Music to My Ears

On this Off the Beaten Path we’re going to look at different stories and info behind music.

The Tumbleweed Connection
Many people in rock and pop have played lots of Elton John music over the years. Classic rockers probably know “Tumbleweed Connection” by Elton John as the foundation behind a lot of his music. Here’s the “unlikely story” behind that album.

A “Cinderella Music Story”
I can’t say I’ve attentively watched “Ducktales” (a Disney cartoon), but the story behind the theme is fascinating and a sort of “Cinderella Story” that starts with a reel-to-reel recorder in 1986.

Wouldn’t It Be Nice
The Beach Boys were known for their incredible harmony and their “beach sound.” They were the only group to seriously rival and even overtake The Beatles for a brief time in the mid 1960s. Now to avoid an argument here, these aren’t my words but what has been printed by both Rolling Stone, AllMusic.com and other music historians. One thing no one can argue is their incredible harmony! This is an interesting “stripped version” of “Wouldn’t It Be Nice” with no music and just their vocal. It really is fascinating to hear and beautiful!

The Evolution of Popular Music (In a Video)
This was an interesting video, and I give a lot of credit to the person who edited all of this today. Here’s a video which looks at the evolution of pop music by year starting in 1890 and ending in 2009 (so it’s just a little out of date), but a good video.


This Day in Music
It’s been years since I’ve been a rock jock (last time was about 2000 at WLVQ/QFM 96 in Columbus, Ohio, and then just part-time), but I can’t imagine how different it would be now in some respects. For instance, without the internet (at least as it is today and with the amount of readily available info), I couldn’t imagine how much easier show prep would be. Here’s one site I like (and probably would have used) called This Day in Music.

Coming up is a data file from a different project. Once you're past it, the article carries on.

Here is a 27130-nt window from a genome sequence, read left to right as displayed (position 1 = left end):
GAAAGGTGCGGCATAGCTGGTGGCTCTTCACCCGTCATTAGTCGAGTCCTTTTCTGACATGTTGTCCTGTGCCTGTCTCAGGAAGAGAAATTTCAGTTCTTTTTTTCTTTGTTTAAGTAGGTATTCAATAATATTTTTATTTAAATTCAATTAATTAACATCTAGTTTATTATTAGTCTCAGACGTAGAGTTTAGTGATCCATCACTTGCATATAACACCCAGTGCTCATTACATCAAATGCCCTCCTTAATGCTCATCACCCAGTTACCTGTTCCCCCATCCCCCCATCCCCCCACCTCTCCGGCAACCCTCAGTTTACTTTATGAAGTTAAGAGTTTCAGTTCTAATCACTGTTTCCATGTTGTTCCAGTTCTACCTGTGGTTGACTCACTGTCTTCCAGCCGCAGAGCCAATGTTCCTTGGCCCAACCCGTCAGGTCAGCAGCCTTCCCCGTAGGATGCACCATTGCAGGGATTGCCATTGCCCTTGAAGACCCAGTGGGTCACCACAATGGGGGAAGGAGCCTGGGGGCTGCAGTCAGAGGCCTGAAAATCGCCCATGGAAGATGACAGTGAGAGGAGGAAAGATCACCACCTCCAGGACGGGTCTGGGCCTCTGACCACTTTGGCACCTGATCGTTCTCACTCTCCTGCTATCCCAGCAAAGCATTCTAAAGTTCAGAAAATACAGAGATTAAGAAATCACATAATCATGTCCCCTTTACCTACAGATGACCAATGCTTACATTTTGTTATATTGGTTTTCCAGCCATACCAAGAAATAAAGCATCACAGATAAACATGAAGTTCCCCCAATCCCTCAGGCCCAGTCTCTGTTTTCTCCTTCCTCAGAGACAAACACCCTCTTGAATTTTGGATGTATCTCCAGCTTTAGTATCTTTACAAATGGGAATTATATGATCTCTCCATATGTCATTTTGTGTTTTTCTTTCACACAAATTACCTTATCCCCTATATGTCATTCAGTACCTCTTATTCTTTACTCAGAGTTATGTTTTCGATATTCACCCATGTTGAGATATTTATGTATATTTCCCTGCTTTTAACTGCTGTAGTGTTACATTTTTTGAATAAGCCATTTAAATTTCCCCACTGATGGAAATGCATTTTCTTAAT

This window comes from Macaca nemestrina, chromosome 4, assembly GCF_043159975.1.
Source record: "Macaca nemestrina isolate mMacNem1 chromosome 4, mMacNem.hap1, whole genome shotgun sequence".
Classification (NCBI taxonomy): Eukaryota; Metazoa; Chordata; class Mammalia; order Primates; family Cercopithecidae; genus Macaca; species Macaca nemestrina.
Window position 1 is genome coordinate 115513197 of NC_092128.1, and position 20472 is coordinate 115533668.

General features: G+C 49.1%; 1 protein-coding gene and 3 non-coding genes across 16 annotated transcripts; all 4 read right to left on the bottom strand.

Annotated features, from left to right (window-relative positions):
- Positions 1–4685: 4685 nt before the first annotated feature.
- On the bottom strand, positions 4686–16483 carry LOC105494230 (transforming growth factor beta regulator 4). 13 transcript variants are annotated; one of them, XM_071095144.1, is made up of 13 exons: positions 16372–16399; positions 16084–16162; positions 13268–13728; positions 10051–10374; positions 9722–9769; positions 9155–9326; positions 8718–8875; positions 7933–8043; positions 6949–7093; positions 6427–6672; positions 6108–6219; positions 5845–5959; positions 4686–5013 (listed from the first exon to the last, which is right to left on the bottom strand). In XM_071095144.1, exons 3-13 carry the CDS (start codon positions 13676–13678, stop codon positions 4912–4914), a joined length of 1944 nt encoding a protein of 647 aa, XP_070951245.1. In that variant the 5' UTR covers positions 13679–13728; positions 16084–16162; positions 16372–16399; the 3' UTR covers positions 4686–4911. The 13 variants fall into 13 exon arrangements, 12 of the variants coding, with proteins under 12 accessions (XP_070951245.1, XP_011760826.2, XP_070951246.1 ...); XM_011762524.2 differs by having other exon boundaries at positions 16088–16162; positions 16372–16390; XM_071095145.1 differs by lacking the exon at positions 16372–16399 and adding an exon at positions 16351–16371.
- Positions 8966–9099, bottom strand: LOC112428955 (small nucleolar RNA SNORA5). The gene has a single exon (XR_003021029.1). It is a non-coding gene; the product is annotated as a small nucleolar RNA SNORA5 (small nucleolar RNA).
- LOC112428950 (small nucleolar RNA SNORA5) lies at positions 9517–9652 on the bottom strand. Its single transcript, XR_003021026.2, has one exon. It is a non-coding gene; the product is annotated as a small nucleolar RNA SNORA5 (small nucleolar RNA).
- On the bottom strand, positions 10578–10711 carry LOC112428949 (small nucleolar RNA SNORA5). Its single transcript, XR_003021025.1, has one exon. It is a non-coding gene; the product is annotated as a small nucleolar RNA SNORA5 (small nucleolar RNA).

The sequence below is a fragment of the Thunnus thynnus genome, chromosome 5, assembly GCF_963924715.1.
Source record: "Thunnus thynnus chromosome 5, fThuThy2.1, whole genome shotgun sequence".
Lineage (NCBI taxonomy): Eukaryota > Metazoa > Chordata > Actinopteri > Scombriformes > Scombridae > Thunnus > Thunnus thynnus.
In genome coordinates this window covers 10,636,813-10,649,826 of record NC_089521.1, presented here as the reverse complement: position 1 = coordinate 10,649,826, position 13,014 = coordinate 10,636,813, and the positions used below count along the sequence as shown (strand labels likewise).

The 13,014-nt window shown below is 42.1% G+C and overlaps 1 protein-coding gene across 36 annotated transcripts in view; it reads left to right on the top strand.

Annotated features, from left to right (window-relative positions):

Cleveland Rocks!
As someone who grew up in Northeast Ohio, I can attest that Cleveland DOES rock! Of course, other cities also do, but I’d be booted from “The Ohio Club” if I didn’t stand behind “the rock n’ roll capital of the world” meme. Ian Hunter sang it, and plenty of artists have come out of Northeast Ohio.

Alan Freed kicked of the terminology of “Rock’ n Roll” while a Cleveland DJ before heading to NYC. And, of course, the Rock’n Roll Hall of Fame is located in Cleveland, based on its historical connections. I was fortunate to be a “rock jock” at 97.5 WONE in Akron/Cleveland/Canton and helped launch it as a rocker on Jan 1, 1985 (it was formerly WAEZ/Easy 97, a beautiful music station). Even WONE had its ties to rock’n roll as our sister AM was the first radio station for Alan Freed (WAKR 1590)! This web link has some great info and footage to Cleveland’s rock history.

And finally …
From my early days of buying 45s and albums, I’ve seen a few clever and interesting picture sleeves (for 45s) and album covers. Like most who grew up with the appreciation of some interesting album cover (from Humble Pie to Rolling Stones and even the banned ones from groups like The Beatles), I certainly haven’t seen them all. This last link is to some strange (and maybe a few tasteless) album covers from over the years.

If you stumble across a good or unusual website that might be of interest, please don’t hesitate to send me the link and any info you might have about it. My email address is dan_slentz@yahoo.com.

 

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